The future of globalisation? We could tell you, but we’d have to kill you

by | Apr 28, 2010

As regular readers will know, I’ve been banging on for a long time about the need for a comprehensive database that tells us exactly how exposed international trade is to peak oil – or, for that matter, to the maritime sector being brought into the international climate regime and made subject to really severe emission controls.

After all, the bunker fuels used to power container ships and bulk carriers are much less easily substitutable than other kinds of fossil fuels. You can replace coal-fired power stations with renewables or nuclear; you can replace petrol-fuelled cars with ones that run on electricity or hydrogen.  But ships? That’s another story. As a UK government study published just before Copenhagen found, for instance, “it will be extremely challenging, and expensive, to reduce emissions of carbon dioxide from shipping and aviation … there are a number of options available in each sector, but currently most of these are not economically viable”.

But if we don’t have readily available substitutes for marine bunker fuels, then what happens to maritime trade – to globalisation itself, in other words – if oil costs start really soaring again, or governments start to get serious about carbon pricing?

In particular, as I asked in The Feeding of the Nine Billion, what happens to the import bills of countries that depend on food imports from overseas (like most of the fragile states in West Africa, for example)? And what does it mean for China – whose advantages on wage costs could easily end up offset by increased transport costs, as actually happened when oil costs went into triple digits?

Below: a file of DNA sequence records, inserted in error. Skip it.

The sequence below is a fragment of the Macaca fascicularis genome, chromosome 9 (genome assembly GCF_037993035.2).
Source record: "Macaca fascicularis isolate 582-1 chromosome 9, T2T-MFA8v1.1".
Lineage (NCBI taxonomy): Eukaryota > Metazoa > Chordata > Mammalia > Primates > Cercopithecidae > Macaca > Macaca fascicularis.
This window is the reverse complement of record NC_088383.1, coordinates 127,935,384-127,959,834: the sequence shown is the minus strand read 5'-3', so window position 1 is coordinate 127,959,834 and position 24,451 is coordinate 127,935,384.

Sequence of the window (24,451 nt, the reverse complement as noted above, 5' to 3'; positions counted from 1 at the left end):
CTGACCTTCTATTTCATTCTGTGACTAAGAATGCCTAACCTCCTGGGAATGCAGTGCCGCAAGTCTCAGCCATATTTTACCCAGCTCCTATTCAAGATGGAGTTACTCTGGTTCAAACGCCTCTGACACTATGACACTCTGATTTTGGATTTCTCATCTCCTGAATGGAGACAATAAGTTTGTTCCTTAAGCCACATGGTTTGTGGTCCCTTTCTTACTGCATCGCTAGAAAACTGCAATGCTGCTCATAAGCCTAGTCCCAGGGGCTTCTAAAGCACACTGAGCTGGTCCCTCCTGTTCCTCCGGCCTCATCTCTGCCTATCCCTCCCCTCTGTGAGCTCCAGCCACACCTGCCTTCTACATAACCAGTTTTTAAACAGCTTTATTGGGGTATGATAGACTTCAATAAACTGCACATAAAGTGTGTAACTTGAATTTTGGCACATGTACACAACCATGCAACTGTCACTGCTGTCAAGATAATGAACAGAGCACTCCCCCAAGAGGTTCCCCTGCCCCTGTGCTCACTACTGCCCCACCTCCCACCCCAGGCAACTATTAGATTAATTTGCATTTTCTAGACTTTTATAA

Although a number of analysts have been asking that question ever since the oil price spiked in 2008 (most notably Jeff Rubin – see the link above and also this), what we’ve all lacked is a really serious database that works out the costs of maritime trade, and how exposed these are to energy prices. Until now.

For it turns out that the OECD have been compiling a large new Maritime Transport Costs database. Although they didn’t make a lot of noise about it, they also posted a working paper (pdf) on their website a few months back – which confirms the significance of the issue (emphasis added):

Maritime transport costs represent a high proportion of the imported value of agricultural products — 10% on average, which is a similar level of magnitude as agricultural tariffs. This study shows that a doubling in the cost of shipping is associated with a 42% drop in trade on average in agricultural goods overall. The tendency to source imports from countries with low transport costs is therefore strong. Trade in some products is particularly affected by changes in maritime transport costs, in particular cereals and oilseeds, which are shipped in bulk.

Most valuably of all, the database goes into massive levels of detail on fuel costs in particular – making it a truly indispensable part of the toolkit for working out what happens to globalisation in a world of emission controls and peak oil. So, where can you access the database?

Answer: you can’t. For news reaches me that its publication is being blocked, by one OECD member state alone – namely, the United States. For, it is said, reasons of national security. How do you like them apples? (Locally grown, I suppose.)


  • Alex Evans

    Alex Evans is founder of the Collective Psychology Project, which explores how we can use psychology to reduce political tribalism and polarisation, a senior fellow at New York University, and author of The Myth Gap: What Happens When Evidence and Arguments Aren’t Enough? (Penguin, 2017). He is a former Campaign Director of the 50 million member global citizen’s movement Avaaz, special adviser to two UK Cabinet Ministers, climate expert in the UN Secretary-General’s office, and was Research Director for the Business Commission on Sustainable Development. He was part of Ethiopia’s delegation to the Paris climate summit and has consulted for Oxfam, WWF UK, the UK Cabinet Office and US State Department. Alex lives with his wife and two children in Yorkshire.

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